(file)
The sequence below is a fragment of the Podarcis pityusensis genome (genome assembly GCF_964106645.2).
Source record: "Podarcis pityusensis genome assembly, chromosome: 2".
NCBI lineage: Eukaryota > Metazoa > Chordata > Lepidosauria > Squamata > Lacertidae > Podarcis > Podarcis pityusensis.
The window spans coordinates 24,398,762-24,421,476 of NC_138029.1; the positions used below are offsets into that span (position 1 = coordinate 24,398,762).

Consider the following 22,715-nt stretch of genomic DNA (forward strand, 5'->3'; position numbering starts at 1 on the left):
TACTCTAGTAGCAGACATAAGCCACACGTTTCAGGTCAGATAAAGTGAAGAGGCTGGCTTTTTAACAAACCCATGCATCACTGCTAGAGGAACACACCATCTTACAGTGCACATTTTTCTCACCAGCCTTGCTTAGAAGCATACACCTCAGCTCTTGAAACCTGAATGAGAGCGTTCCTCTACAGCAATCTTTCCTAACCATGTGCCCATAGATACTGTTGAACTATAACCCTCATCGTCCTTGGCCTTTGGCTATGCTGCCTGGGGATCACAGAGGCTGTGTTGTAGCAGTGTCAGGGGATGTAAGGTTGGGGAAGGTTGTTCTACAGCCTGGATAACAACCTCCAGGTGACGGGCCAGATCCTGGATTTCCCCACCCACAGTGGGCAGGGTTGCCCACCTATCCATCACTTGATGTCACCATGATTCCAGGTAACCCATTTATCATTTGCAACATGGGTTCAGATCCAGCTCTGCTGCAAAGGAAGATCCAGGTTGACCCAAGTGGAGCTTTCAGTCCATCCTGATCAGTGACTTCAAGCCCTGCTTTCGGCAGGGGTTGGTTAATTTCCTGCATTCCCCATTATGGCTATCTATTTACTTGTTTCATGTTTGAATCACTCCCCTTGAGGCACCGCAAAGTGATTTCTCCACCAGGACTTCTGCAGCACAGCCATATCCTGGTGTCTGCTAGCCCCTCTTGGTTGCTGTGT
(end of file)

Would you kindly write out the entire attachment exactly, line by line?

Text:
The sequence below is a fragment of the Podarcis pityusensis genome (genome assembly GCF_964106645.2).
Source record: "Podarcis pityusensis genome assembly, chromosome: 2".
NCBI lineage: Eukaryota > Metazoa > Chordata > Lepidosauria > Squamata > Lacertidae > Podarcis > Podarcis pityusensis.
The window spans coordinates 24,398,762-24,421,476 of NC_138029.1; the positions used below are offsets into that span (position 1 = coordinate 24,398,762).

Consider the following 22,715-nt stretch of genomic DNA (forward strand, 5'->3'; position numbering starts at 1 on the left):
TACTCTAGTAGCAGACATAAGCCACACGTTTCAGGTCAGATAAAGTGAAGAGGCTGGCTTTTTAACAAACCCATGCATCACTGCTAGAGGAACACACCATCTTACAGTGCACATTTTTCTCACCAGCCTTGCTTAGAAGCATACACCTCAGCTCTTGAAACCTGAATGAGAGCGTTCCTCTACAGCAATCTTTCCTAACCATGTGCCCATAGATACTGTTGAACTATAACCCTCATCGTCCTTGGCCTTTGGCTATGCTGCCTGGGGATCACAGAGGCTGTGTTGTAGCAGTGTCAGGGGATGTAAGGTTGGGGAAGGTTGTTCTACAGCCTGGATAACAACCTCCAGGTGACGGGCCAGATCCTGGATTTCCCCACCCACAGTGGGCAGGGTTGCCCACCTATCCATCACTTGATGTCACCATGATTCCAGGTAACCCATTTATCATTTGCAACATGGGTTCAGATCCAGCTCTGCTGCAAAGGAAGATCCAGGTTGACCCAAGTGGAGCTTTCAGTCCATCCTGATCAGTGACTTCAAGCCCTGCTTTCGGCAGGGGTTGGTTAATTTCCTGCATTCCCCATTATGGCTATCTATTTACTTGTTTCATGTTTGAATCACTCCCCTTGAGGCACCGCAAAGTGATTTCTCCACCAGGACTTCTGCAGCACAGCCATATCCTGGTGTCTGCTAGCCCCTCTTGGTTGCTGTGT